Following the results of the audit in 2000, change was implemented. An Acute Knee Clinic was introduced and took place once per week. This replaced an existing fracture clinic streamlining all soft tissue knee injuries to one clinic thus increasing the capacity for fracture patients in the other fracture clinics that no longer had to deal with acute knee injuries. The accident and emergency (A&E) department had open access to the clinic. This had not previously been the case; in the past, patients with soft tissue knee injuries were referred to any fracture clinic, to a physiotherapist or back to their GP (Figs 1 and 2). Local GPs were informed about the clinic and were encouraged to fax urgent referrals for patients presenting with an acute soft tissue knee injury. Following the introduction of the clinic, there was a repeat audit in 2006. Again, data from 100 consecutive patients seen in the clinic were collected prospectively using a standardised proforma.
The mean age (31 years [range, 13-53 years] and 36 years [range, 14-85 years]) was similar in 2000 and 2006. There were 56 and 64 men in the two samples. The majority of the referrals to the knee clinic were from GPs (65 in 2000; 52 in 2006). There was a higher proportion of referrals from A&E after the creation of the knee clinic (28 rising to 41). The reason for the referral to the knee clinic is shown in Table 1. In 2000, many patients had a ‘trial’ of conservative treatment which led to the late referral of patients who had developed a chronic knee problem; hence, the main reason for referral in 2000 was anterior cruciate ligament injury. In 2006, there is a more varied range of diagnoses which reflects the open access nature of the clinic to which all patients with acute knee injuries are referred early for a specialist opinion.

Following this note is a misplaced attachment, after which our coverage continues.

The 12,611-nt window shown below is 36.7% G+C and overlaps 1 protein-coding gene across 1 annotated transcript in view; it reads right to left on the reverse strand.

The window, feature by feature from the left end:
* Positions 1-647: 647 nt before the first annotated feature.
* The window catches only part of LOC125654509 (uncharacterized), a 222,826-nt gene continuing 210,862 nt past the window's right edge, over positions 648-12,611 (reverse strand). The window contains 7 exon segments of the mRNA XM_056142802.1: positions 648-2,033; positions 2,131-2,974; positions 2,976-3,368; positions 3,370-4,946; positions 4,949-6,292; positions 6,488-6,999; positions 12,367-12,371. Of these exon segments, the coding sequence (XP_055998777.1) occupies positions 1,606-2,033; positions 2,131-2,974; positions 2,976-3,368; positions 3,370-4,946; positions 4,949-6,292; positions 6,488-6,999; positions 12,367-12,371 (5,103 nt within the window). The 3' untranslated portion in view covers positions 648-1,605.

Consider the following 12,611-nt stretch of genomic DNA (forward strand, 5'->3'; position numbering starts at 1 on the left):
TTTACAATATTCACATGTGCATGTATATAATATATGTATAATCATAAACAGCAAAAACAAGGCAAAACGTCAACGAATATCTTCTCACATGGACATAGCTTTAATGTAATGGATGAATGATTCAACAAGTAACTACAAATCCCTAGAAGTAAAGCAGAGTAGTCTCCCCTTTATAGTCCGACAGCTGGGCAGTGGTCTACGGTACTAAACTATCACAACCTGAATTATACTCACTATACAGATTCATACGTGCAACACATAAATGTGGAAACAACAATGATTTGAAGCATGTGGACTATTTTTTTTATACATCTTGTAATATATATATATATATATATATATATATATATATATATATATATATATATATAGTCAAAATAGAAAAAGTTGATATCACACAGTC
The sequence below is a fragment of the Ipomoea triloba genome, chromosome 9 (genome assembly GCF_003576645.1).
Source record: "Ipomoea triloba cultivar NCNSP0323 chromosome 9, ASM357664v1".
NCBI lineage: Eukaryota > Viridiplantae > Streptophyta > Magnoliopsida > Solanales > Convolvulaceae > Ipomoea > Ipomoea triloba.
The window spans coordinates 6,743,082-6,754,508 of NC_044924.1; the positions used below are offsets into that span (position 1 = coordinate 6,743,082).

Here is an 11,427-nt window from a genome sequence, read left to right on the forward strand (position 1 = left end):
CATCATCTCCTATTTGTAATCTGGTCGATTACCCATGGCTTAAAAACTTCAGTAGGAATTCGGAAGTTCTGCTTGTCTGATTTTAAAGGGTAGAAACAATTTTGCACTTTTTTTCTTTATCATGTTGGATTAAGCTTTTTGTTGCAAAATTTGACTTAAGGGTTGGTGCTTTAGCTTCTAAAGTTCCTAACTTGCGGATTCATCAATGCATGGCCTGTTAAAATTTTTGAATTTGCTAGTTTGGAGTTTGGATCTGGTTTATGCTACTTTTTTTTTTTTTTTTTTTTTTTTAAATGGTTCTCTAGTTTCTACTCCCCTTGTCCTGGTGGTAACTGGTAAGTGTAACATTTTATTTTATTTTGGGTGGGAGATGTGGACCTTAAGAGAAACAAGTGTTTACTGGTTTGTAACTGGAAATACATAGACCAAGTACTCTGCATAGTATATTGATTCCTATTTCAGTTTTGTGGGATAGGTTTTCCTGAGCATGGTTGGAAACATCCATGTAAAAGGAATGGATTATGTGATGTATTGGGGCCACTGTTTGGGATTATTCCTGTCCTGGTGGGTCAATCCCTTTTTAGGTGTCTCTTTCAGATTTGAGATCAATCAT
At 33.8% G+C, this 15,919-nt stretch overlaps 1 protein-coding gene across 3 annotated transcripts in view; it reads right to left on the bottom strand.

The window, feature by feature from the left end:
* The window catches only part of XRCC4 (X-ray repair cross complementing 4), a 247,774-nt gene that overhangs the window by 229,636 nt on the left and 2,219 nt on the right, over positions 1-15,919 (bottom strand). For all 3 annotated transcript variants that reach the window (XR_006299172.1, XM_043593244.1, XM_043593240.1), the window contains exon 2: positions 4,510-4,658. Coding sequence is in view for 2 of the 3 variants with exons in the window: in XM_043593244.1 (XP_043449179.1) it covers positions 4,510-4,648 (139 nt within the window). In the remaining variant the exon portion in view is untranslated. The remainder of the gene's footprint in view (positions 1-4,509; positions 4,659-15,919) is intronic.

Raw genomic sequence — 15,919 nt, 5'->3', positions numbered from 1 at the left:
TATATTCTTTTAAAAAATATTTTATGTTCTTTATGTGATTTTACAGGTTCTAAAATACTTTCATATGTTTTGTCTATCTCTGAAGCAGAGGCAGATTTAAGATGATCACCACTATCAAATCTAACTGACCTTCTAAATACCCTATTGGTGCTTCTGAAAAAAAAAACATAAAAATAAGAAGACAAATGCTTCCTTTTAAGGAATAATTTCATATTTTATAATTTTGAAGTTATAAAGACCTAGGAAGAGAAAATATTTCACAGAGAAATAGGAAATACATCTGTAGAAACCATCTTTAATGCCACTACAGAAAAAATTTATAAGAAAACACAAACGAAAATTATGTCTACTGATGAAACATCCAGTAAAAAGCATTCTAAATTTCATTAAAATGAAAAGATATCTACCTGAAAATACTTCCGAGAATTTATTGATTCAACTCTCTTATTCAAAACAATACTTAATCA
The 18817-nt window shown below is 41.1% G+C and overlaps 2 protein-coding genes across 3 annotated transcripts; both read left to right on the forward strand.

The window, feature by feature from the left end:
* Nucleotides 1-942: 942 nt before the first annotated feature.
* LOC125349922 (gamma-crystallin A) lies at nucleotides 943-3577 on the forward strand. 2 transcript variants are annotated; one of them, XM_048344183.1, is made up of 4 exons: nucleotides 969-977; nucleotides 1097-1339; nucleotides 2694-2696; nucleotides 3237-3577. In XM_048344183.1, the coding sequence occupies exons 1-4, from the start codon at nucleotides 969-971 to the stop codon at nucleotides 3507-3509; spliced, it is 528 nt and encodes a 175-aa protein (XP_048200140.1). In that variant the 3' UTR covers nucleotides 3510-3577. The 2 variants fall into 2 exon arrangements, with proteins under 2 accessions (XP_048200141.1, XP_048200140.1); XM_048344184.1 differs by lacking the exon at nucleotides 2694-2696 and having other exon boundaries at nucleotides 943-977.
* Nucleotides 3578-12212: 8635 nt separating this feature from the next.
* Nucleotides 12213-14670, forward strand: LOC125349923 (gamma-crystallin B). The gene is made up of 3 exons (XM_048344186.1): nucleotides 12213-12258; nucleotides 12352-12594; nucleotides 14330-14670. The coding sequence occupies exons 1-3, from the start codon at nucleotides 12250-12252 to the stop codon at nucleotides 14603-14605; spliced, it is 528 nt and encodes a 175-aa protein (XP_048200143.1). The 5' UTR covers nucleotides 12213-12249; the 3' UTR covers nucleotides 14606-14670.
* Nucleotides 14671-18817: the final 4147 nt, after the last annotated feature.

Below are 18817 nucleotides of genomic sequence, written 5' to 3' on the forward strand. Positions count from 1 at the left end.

|Reason for referral/diagnosis||2000||2006|
|Anterior knee pain||18||10|
|Pain after TKR||–||1|
The delays from injury to referral and to first clinic date are shown in Table 2. The ‘time to diagnosis’ is the period from the date of injury to the date of first clinic appointment with a specialist. The mean time to diagnosis for A&E referrals in 2000 was 123 days as opposed to 14 days in 2006. The reason for the delay in 2000 was that A&E patients were either referred to a general fracture clinic or to a physiotherapist or discharged back to their GP without initially having a specialist review (Fig. 1). This was rectified by the open access nature of the Acute Knee Clinic (Fig. 2) with a resultant 89% reduction in the time to diagnosis with the majority of the patients being seen between 7-14 days, 85% of patients being seen within 14 days and over 90% of patients being seen within 21 days. Delays of over 14 days refer to patients who did not present acutely to A&E. The mean time to diagnosis for GP referrals was 204 days in 2000 and 139 days in 2006, equating to a 32% reduction in the delay. It should be noted that the delay from date of injury to referral by the GP accounts for a large proportion of the delay to diagnosis (67% and 69% in 2000 and 2006, respectively). The delay from actual referral date by the GP to the date of review by a specialist was 68 days in 2000 and 43 days in 2006 (37% reduction) which demonstrates the improved access the Acute Knee Clinic provided to GP referrals.
|A&E 2000 (days)||A&E 2006 (days)||GP 2000 (days)||GP 2006 (days)|
|Mean TFI to referral date||12||3||136||96|
|Mean time from referral to first clinic date||112||11||68||43|
|Mean TFI to first clinic date (‘time to diagnosis’)||123||14||204||139|
|TFI, time from injury.|
Further to reducing the time to diagnosis, the improved referral pathway decreased the number of medical visits the patient had to make. The average total number of medical visits of any sort (A&E, physiotherapist, surgeon, MRI) made by the patient prior to review by a specialist was five in 2000 as opposed to one in 2006.
Of the 100 patients reviewed in 2000, 62 underwent surgery and 38 were treated conservatively. Of those who had surgery, 40 (64%) had ACL reconstruction and 16 (26%) had arthroscopy with or without meniscal repair/debridement.
Of the 100 patients reviewed in 2006, 48 underwent surgery and 52 were treated conservatively. Of those who had surgery, 26 (54%) had ACL reconstruction and 18 (37%) had arthroscopy with or without meniscal repair/debridement.
In 2000, for those who had operations, the mean time to surgery from the first clinic date was 196 days (range, 5∧186 days) whereas in 2006 the mean time to surgery from first clinic date was 126 days (range, 8-480 days). This equates to a 36% reduction in the wait for surgery from the first clinic date. In both cohorts, a large proportion of the delay was caused by the long wait for investigations. The longest delays relate to patients who elected to undergo a trial of physiotherapy rather than have an operation acutely.